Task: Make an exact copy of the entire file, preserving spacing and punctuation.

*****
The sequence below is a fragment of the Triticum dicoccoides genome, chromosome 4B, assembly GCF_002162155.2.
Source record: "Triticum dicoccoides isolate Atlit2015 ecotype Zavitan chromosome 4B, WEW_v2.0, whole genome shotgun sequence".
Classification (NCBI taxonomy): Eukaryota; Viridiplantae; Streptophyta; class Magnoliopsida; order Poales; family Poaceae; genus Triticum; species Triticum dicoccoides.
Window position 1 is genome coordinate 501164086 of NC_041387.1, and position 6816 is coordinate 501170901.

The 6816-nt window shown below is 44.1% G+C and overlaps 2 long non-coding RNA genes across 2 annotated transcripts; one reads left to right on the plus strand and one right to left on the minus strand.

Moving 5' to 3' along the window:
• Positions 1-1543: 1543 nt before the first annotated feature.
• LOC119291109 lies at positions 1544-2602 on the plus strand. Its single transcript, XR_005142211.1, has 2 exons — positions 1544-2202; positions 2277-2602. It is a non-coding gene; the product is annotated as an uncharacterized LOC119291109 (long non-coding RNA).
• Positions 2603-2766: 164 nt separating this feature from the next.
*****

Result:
The sequence below is a fragment of the Triticum dicoccoides genome, chromosome 4B, assembly GCF_002162155.2.
Source record: "Triticum dicoccoides isolate Atlit2015 ecotype Zavitan chromosome 4B, WEW_v2.0, whole genome shotgun sequence".
Classification (NCBI taxonomy): Eukaryota; Viridiplantae; Streptophyta; class Magnoliopsida; order Poales; family Poaceae; genus Triticum; species Triticum dicoccoides.
Window position 1 is genome coordinate 501164086 of NC_041387.1, and position 6816 is coordinate 501170901.

The 6816-nt window shown below is 44.1% G+C and overlaps 2 long non-coding RNA genes across 2 annotated transcripts; one reads left to right on the plus strand and one right to left on the minus strand.

Moving 5' to 3' along the window:
• Positions 1-1543: 1543 nt before the first annotated feature.
• LOC119291109 lies at positions 1544-2602 on the plus strand. Its single transcript, XR_005142211.1, has 2 exons — positions 1544-2202; positions 2277-2602. It is a non-coding gene; the product is annotated as an uncharacterized LOC119291109 (long non-coding RNA).
• Positions 2603-2766: 164 nt separating this feature from the next.